Skip to main content

How a jailhouse letter to Abbas could fast forward Palestinian unity talks

It remains unclear whether tentative steps will lead to a genuine unification of the fractured Palestinian national movement.
Palestinians look out a window of a building damaged by an Israeli air strikes in the past during a rally marking the 46th anniversary of the founding of the Popular Front for the Liberation of Palestine (PFLP), in Gaza City December 7, 2013. REUTERS/Suhaib Salem (GAZA - Tags: POLITICS CIVIL UNREST ANNIVERSARY TPX IMAGES OF THE DAY) - GM1E9C71LLS01

The fractured Palestinian national movement received a small positive jolt recently when a left-wing Palestinian Liberation Organization leader smuggled a reconciliation letter from jail to the Palestinian president. Ahmad Saadat, the leader of the Palestine Front for the Liberation of Palestine (PFLP), called for a serious renewal of unity talks. The letter has sparked guarded hopes for movement on the stalled Palestinian unity talks. A high-level meeting is planned May 16 at the Ramallah presidential headquarters.

Laila Khaled, a member of the PFLP’s politburo who lives in exile in Amman, Jordan, told Al-Monitor that the time for talk is over and that serious decisions need to be made. “We need to stop talking and begin acting. If President [Mahmoud] Abbas agrees to work on a new strategy for standing up to the occupiers, we are on the right track,” she said.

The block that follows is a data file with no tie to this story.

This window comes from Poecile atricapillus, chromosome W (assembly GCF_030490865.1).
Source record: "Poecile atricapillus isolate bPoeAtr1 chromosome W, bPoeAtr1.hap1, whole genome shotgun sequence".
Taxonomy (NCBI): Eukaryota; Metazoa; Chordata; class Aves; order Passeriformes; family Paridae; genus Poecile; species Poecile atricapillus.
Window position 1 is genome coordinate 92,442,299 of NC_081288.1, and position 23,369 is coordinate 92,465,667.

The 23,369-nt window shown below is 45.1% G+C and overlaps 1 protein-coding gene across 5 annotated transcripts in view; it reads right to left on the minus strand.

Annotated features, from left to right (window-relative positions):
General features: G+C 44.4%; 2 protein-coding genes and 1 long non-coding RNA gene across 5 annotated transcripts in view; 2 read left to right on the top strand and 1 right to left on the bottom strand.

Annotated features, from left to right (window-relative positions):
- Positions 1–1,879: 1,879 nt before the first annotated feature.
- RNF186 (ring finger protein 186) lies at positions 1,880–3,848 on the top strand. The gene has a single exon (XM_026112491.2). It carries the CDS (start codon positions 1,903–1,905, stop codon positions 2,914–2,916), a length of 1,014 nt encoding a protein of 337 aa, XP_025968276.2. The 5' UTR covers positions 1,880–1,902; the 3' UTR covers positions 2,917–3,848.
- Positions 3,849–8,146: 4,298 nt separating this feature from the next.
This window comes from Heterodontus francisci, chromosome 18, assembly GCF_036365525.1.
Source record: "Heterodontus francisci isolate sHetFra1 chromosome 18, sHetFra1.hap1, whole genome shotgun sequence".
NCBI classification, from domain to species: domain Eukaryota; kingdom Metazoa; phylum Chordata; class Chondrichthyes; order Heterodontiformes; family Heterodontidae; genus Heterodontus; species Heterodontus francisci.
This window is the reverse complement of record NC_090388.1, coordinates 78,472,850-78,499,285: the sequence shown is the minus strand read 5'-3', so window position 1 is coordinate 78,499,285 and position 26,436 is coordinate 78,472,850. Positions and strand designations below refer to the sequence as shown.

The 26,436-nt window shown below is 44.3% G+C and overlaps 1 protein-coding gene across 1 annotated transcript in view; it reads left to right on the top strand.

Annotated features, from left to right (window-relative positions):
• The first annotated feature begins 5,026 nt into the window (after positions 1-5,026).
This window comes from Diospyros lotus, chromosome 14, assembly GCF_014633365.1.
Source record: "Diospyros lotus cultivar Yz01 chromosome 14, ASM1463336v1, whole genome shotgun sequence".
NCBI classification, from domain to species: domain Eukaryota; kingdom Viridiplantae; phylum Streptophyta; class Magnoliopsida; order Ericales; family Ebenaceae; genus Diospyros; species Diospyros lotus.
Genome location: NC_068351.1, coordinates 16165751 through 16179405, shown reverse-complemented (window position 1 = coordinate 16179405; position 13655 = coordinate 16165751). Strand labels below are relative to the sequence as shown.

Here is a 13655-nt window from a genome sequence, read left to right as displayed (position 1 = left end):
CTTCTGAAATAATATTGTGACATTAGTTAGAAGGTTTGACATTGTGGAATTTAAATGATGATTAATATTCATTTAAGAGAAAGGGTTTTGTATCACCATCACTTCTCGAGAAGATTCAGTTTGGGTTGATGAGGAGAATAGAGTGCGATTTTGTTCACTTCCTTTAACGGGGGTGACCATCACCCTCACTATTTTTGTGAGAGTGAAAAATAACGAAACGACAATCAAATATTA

Khaled, who was involved in Palestinian resistance action in the 1970s, realizes that time is of the essence if the new strategy is expected to counter Israeli right-wing efforts to annex parts of the occupied Palestinian territories. “We are seeing a strong response from the European Union, from members of the British Parliament and even from the US Congress; we need to rise up to the challenge because the annexation will end any remaining chance for peace.”

In his letter from jail, Saadat says, “I assure the president and our brothers in Fatah that the atmosphere within the leadership of the Front [PFLP] is ready for a positive serious interaction for bilateral dialogue that can lead to overcoming financial difficulties, which we see as small in comparison with the national challenges facing our people.”

Usama Qawasmeh, a Fatah spokesman, told the London-based Arabi21 news website May 10 that Saadat's letter was well received. “We also see a positive atmosphere [for unity] and the letter from Ahmad Saadat has had a very big effect and has moved the still waters toward dialogue and unity.”

The letter and the positive reaction from the president and his Fatah movement have, however, failed to convince many skeptics about the chances for true reconciliation. 

Hani al-Masri, the head of the Palestinian Center for Strategic Studies - Masarat in Ramallah, is concerned that the Fatah response is nothing more than lip service. “The chances for a real national unity breakthrough are still weak, the responses to the letter are routine and the reality is that there are little signs of a serious change on the ground.”